Last summer, thanks to a series of convoluted asset mortgage deals, Barcelona significantly increased the playing strength of a failed team, although the club’s accountants also gratefully jumped at the opportunity to cut costs during the season. Antoine Griezmann, an exciting match for Atlético, was sent off due to a crushing defeat. Veteran defender Gerard Pique abruptly ended his career, Memphis Depay and Hector Bellerin also left. However, it was announced last week that La Liga believes Xavi’s employers should cut costs by at least another €200m or increase revenues by a phenomenal and proportionately related degree.
Another saga or three of Frenkie De Jong’s style is looming over the summer, and I mean predatory clubs may quite rightly realize that this is a buyer’s market and that they have a chance to snatch Barcelona’s best talent. Meanwhile, as Xavi tries to make his mark and continues to push the playful side of things out of the wasteland he inherited, trying to teach his stars by learning from his own mistakes, two of his most prominent talents don’t seem to quite understand what their future holds.
Gavi’s registration as a first-team player had to be confirmed through legal action in court because La Liga opposed his legitimacy, while Alex Balde, whose contract was due to be renewed and significantly increased, is another victim of the inconsistency meanwhile what Barcelona think they can do and what La Liga tells them what they are allowed to do. This is a very worrying situation for the coach, the players and others who think their contracts will also be renegotiated soon.
No one is really talking about it or revealing the hard truth, but the club is also not only about to lose the Camp Nou – one of their most profitable assets – for a couple of seasons, they are going to invest in it while losing millions of for their temporary move to the Olympic Stadium on the hill of Montjuïc from next season. Ahead, Xavi & Co. will have worse playing surface, poor atmosphere, smaller crowds, a field surrounded by a running track and much less modern match conditions, while the main stadium, which costs several hundred million euros, is being renovated. .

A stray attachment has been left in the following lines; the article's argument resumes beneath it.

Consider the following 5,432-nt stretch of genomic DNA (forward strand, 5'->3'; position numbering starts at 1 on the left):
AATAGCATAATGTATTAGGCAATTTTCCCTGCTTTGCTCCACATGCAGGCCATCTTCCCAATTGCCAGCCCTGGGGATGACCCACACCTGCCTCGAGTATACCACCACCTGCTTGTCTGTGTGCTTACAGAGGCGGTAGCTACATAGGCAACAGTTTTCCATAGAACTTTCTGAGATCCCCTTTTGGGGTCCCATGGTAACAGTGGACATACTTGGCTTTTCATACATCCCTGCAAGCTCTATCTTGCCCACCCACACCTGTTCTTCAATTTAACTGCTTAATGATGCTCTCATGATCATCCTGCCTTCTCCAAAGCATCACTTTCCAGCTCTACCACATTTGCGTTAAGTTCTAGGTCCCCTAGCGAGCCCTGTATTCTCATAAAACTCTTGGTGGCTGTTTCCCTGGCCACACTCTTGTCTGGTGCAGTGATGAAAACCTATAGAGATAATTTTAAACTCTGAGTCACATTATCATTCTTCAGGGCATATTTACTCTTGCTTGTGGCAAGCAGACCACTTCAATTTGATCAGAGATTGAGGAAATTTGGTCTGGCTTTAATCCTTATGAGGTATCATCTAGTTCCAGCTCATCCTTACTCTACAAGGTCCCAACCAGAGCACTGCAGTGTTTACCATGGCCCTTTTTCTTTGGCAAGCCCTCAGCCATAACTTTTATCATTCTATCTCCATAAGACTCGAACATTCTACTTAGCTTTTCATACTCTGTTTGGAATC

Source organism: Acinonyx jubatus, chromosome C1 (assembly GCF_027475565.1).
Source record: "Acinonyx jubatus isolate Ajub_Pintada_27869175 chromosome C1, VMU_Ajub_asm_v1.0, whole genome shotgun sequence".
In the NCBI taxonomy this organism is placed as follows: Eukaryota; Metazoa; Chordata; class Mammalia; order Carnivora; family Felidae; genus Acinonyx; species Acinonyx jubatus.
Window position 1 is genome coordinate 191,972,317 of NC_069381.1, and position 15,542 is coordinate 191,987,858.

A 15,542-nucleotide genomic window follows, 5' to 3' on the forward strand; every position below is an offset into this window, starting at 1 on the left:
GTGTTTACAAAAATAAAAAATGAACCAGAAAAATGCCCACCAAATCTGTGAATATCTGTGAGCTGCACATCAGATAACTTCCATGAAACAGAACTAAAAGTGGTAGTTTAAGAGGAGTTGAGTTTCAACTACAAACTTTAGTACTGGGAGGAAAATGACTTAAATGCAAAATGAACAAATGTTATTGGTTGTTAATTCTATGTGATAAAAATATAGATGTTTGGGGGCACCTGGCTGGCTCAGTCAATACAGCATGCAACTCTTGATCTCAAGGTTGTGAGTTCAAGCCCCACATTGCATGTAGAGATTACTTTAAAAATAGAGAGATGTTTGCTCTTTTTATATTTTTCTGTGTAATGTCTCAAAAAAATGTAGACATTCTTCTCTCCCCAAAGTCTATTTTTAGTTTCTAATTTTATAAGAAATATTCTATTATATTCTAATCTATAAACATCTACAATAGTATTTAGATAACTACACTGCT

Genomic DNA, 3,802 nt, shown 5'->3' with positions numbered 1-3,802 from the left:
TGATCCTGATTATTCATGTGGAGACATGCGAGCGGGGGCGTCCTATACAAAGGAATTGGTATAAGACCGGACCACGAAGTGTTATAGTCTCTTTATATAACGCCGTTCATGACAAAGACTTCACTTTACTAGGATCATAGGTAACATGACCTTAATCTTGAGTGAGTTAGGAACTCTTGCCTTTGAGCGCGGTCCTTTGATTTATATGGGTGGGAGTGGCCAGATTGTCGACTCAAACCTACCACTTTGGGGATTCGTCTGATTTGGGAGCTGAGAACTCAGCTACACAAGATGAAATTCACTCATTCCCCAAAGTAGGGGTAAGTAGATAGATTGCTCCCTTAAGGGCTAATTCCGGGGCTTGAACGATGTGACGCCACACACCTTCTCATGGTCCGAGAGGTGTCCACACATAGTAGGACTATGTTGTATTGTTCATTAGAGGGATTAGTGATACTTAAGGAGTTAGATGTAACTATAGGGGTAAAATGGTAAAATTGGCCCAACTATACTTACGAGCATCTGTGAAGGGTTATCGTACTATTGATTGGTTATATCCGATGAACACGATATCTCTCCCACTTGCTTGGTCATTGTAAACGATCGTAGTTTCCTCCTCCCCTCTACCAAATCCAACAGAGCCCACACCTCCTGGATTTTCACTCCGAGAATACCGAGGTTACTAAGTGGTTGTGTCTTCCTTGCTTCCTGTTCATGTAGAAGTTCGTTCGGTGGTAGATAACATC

How long it will take, as opposed to how long it will take, is fertile territory for cynics.
Meanwhile, a scandal erupted. No, not the one where the local police ransacked the home and office of former club president Josep María Bartomeu – the one where the national tax authorities appear to have found payments for two decades of “judging evaluations and advice” paid to the individual. who was Vice President of the Referee Committee of the Spanish Football Association. There has been a flurry of bragging and pleas of innocence from the club, but anyone who says Barcelona’s image hasn’t been terribly tarnished lives on another planet. Criminal investigations are underway, and anyone who imagines that all this is not an absolutely huge waste of energy, confidence, attention and resilience of Xavi, his staff and playing squad is equally mistaken.
However, some simple facts remain. In just 46 games in the history of any Barcelona manager in La Liga, only Luis Enrique’s treble-winning team has scored more points than Xavi. Oh, and the gap between them was exactly three. One win.
In their first 46 La Liga appearances, Xavi and Pep Guardiola have scored the same number of points: 109 of 34 wins, seven draws and five losses. That’s right: the same Guardiola who had at his disposal the best versions of Lionel Messi, Samuel Eto’o, Xavi, Andres Iniesta, Carles Puyol, Pique and Sergio Busquets.
Guardiola’s first 46 matches at Barcelona, like Luis Enrique, led to a historic treble in 2009. Today, Xavi is adapting the style of football that Guardiola plays; he does not abandon it, but adapts it, and often radically. However, his basic ideas of pressing, possession, position and accuracy generally work well. Especially while he develops, revises, learns and takes hits.
To do so successfully in his first full season in La Liga against a backdrop of near-anarchist chaos is very impressive. Only a myopic, prejudiced, or incompetent person would fail to recognize this.
If his team is defeated on Thursday, it won’t be much of a surprise, or anything close to disaster. However, the Spanish football media is sure to jump at the opportunity to scream about the crisis, toss Xavi’s ideas in the dock and completely ignore the fact that something extremely interesting and potentially successful is being built against a chaotic and unsettling backdrop. Barcelona.